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True Confessions of a Gourmand

Gourmet is the latest glossy to fall victim to declines in readership and ad revenue. I can't explain this. I can only explain why Gourmet's circulation stood at 977,000 and not 977,001.
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I confess. I am the pea shoot who broke the giant's back.

Earlier this week, as Conde Nast Publications declared Gourmet magazine, the grande dame of gastronomic glossies, toast, I experienced guilt.

No, I had not been late night snacking on fistfuls of Ghirardelli chocolate chips, but I did cancel my subscription to the 68-year-old magazine back in 2007 after a decade-long affair.

Now let me explain.

I love good food and good living. In this, my Iranian, not Anglo or American side, formed me. Persian epicurean culture goes back centuries. A mistake the former Shah made in 1971 when marking the 2,500-year anniversary of the founding of the Persian Empire was having Maxim's of Paris do the banquet. Trust me, the international heads of state in attendance would have been far more impressed by an authentic Persian feast.

Growing up I ate well, but I did not cook.

Gourmet magazine put me barefoot -- and later pregnant -- in the kitchen. My husband Ron and I fell in love with each other over fine food. For us, Shakespeare's Twelfth Night opener "If music be the food of love, play on ... " read "If nosh be the food of love, eat on ... " Smitten, we subscribed to Gourmet and cooked up a storm.

Crab Cakes with Tomato Ginger Jam, Bacon-Wrapped Cornish Hens with Raspberry Balsamic Glaze and Lemon Poppy Seed Tartlets made for a midsummer night's dream. Just as Roasted Squash Soup, Flank Steak with Sauteed Portabella and Cremini Mushrooms, and Chocolate Souffle bespoke of perfection in a winter's tale.

A favorite Gourmet issue of mine remains March 2001. My copy is ribbed, food-stained, folded in multiple corners. At that time, Ron and I -- and our baby boy R.J. -- lived in Mississippi and belonged to a supper club. Four couples, rotating monthly dinners. Our first spin as hosts delivered from my beloved Paris issue: Cream of Asparagus Soup, Salmon on Salt, Raspberry Tarts, Mesclun Salad with Shallot Vinaigrette, Assorted Cheeses.

What happened to Gourmet? According to, an online database of North American periodicals, more than 300 titles have vanished in 2009. In 2007 and 2008, 1,200 or so publications folded. As well as Gourmet, others that shut down this year include Domino, Cookie and Country Home. Experts say declines in readership and ad revenue are to blame. I can only explain how Gourmet's circulation stood at 977,000, not 977,001.

I stopped subscribing to Gourmet, because our life changed.

My son R.J. grew, our family got a lot busier (especially after moving to the Washington, D.C. area) and our food tastes evolved in tangents.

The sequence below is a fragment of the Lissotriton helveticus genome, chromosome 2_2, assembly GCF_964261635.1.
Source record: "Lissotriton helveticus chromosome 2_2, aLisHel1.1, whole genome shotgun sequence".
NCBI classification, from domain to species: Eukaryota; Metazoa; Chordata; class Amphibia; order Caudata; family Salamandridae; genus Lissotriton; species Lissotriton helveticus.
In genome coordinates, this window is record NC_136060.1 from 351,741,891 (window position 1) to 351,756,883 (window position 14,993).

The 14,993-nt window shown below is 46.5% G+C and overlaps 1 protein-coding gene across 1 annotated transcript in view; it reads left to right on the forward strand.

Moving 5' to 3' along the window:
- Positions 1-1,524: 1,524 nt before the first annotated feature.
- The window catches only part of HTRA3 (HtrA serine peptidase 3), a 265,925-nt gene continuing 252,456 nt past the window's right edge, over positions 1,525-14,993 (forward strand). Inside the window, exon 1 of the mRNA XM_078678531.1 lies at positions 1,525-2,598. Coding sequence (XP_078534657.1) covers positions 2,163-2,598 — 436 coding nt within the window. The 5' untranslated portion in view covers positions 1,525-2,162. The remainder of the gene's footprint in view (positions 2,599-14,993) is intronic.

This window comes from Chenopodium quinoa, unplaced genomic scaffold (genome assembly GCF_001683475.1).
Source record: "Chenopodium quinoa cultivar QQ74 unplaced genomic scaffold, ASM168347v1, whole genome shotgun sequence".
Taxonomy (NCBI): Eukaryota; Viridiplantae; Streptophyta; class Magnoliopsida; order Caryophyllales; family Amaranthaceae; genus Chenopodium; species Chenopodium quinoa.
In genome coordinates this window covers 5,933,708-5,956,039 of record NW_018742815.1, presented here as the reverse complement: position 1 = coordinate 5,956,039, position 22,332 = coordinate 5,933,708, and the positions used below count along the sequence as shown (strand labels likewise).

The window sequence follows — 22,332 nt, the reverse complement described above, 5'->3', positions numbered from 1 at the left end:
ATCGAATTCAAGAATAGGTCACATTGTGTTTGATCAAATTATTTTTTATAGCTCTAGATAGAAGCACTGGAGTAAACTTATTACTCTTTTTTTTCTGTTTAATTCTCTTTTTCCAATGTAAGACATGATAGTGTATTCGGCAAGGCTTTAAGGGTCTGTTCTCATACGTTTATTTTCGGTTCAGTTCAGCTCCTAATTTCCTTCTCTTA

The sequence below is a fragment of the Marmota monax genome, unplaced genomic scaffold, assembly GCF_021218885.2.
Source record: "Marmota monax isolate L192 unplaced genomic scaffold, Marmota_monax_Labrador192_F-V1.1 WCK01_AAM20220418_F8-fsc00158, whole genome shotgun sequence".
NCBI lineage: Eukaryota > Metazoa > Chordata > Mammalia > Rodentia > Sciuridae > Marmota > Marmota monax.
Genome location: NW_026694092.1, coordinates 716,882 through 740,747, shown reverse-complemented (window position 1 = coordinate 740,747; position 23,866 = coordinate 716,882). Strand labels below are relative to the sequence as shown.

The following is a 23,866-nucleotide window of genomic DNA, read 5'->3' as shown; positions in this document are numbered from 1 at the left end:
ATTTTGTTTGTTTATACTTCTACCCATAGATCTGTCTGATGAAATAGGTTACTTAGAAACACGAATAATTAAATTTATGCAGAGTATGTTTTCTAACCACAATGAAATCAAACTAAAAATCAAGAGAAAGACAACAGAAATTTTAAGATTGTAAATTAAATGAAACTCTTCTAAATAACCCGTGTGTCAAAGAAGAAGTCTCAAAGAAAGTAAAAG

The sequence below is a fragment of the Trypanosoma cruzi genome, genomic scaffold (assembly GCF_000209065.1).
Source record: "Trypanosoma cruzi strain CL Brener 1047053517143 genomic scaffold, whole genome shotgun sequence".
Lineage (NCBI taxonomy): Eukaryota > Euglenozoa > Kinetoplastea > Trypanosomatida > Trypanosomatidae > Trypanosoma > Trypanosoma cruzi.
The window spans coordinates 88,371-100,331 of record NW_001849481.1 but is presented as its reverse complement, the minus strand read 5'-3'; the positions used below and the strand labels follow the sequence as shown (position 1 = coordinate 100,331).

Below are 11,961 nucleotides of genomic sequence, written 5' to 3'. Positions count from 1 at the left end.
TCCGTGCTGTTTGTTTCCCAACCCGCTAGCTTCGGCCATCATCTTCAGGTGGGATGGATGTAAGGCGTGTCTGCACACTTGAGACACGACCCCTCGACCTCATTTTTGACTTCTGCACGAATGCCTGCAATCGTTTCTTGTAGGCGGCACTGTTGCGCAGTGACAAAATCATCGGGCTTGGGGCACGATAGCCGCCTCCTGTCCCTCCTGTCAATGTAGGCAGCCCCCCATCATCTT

The Internet blew the lid off the pot.

Just last night I made shrimp scampi after browsing recipes on Google for mere minutes. I served it on a bed of frisee lettuce.

Our new reality: Ron did not want to eat the garlicky shrimp because he had an important meeting the next day and justifiably did not want to reek. He also choked on a pesky frond and had to leave the table. R.J. took one look at the greens and said, "I'm not eating those weeds!"

I find that even the Gourmet magazine sections I have time for from my last issues -- Every Day Kitchen, Five Ingredients and Ten-Minute Mains -- contain recipes that simply would not fly. I cannot imagine talking my family into Peanut and Tomato Soup, Vegetable and Tofu Red Curry, and Chai-Poached Apricots and Plums. Cooking takes effort and time. There has to be a pay off. Let us call it dinner.

The other thing is Gourmet lost me.

Not so long ago, their artfully photographed food drove me to wield spatulas and skillets. I recall my sister comparing the cover of the 2002 Thanksgiving issue to our dinner. "It looks just like that," she said, pointing to the Plum-Glazed Roast Turkey with Kumquat and Cranberry Compote I had spent days foraging ingredients for and preparing.

But as I flip through my 2006 Gourmet issues, the pictures are affected: too many people having fun eating, too much overly staged food. There are also images that do not inspire me to eat, much less cook. For example, full-page close-ups of the Slovenian farmer Silva Gigoj, with straw styled in her hair, or the Montreal Chef Martin Picard kissing a pig on the snout.

Then there are the long articles with evocative yet irrelevant-to-my-life-today names like "Tunisia on My Mind" or "Baltic Dreams". These are well-written, beautifully photographed food travelogues by wonderful writers. I like to think I am their target audience: well-educated, well-read, well-traveled. But I look to Gourmet for recipes, not literature, and if I cook anything vaguely exotic these days, it really ought to be Iranian food.

Truth is dinner around here most nights is what I can do with the few ingredients I have on hand. Google gives me the quick inspiration I need. The rest is up to my spice cabinet.

Forgive me, Ruth Reichl.

simply lost relevance for me. I am sure that I will continue to cook from back issues over the years to come. This weekend, we are having another family for dinner. It will be tomato soup, roast chicken and apple crisp. Because I have some, I may toss in a frisee salad.

Instead of saying, bon appetit, which I always say before my guests start to eat, I promise, I will say gourmet.